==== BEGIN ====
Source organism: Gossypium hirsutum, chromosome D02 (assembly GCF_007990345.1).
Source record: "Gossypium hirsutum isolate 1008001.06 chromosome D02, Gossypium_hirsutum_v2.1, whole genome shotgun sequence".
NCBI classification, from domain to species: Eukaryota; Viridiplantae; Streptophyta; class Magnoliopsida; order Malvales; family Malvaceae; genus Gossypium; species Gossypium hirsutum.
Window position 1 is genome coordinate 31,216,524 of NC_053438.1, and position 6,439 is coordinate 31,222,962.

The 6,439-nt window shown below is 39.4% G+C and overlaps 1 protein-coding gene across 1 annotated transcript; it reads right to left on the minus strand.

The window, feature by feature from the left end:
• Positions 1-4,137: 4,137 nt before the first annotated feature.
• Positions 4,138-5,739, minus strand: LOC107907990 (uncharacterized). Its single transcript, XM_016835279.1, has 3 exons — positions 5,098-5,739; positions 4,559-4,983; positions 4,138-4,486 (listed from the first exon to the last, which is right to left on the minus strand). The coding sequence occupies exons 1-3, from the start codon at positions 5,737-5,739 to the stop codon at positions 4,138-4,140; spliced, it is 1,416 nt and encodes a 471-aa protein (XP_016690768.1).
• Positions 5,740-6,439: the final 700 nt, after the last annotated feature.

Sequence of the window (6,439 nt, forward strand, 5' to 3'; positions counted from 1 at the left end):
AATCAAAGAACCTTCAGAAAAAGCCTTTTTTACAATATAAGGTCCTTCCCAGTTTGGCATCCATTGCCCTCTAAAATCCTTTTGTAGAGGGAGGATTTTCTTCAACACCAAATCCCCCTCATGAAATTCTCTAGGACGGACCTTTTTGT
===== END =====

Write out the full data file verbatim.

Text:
Source organism: Gossypium hirsutum, chromosome D02 (assembly GCF_007990345.1).
Source record: "Gossypium hirsutum isolate 1008001.06 chromosome D02, Gossypium_hirsutum_v2.1, whole genome shotgun sequence".
NCBI classification, from domain to species: Eukaryota; Viridiplantae; Streptophyta; class Magnoliopsida; order Malvales; family Malvaceae; genus Gossypium; species Gossypium hirsutum.
Window position 1 is genome coordinate 31,216,524 of NC_053438.1, and position 6,439 is coordinate 31,222,962.

The 6,439-nt window shown below is 39.4% G+C and overlaps 1 protein-coding gene across 1 annotated transcript; it reads right to left on the minus strand.

The window, feature by feature from the left end:
• Positions 1-4,137: 4,137 nt before the first annotated feature.
• Positions 4,138-5,739, minus strand: LOC107907990 (uncharacterized). Its single transcript, XM_016835279.1, has 3 exons — positions 5,098-5,739; positions 4,559-4,983; positions 4,138-4,486 (listed from the first exon to the last, which is right to left on the minus strand). The coding sequence occupies exons 1-3, from the start codon at positions 5,737-5,739 to the stop codon at positions 4,138-4,140; spliced, it is 1,416 nt and encodes a 471-aa protein (XP_016690768.1).
• Positions 5,740-6,439: the final 700 nt, after the last annotated feature.

Sequence of the window (6,439 nt, forward strand, 5' to 3'; positions counted from 1 at the left end):
AATCAAAGAACCTTCAGAAAAAGCCTTTTTTACAATATAAGGTCCTTCCCAGTTTGGCATCCATTGCCCTCTAAAATCCTTTTGTAGAGGGAGGATTTTCTTCAACACCAAATCCCCCTCATGAAATTCTCTAGGACGGACCTTTTTGT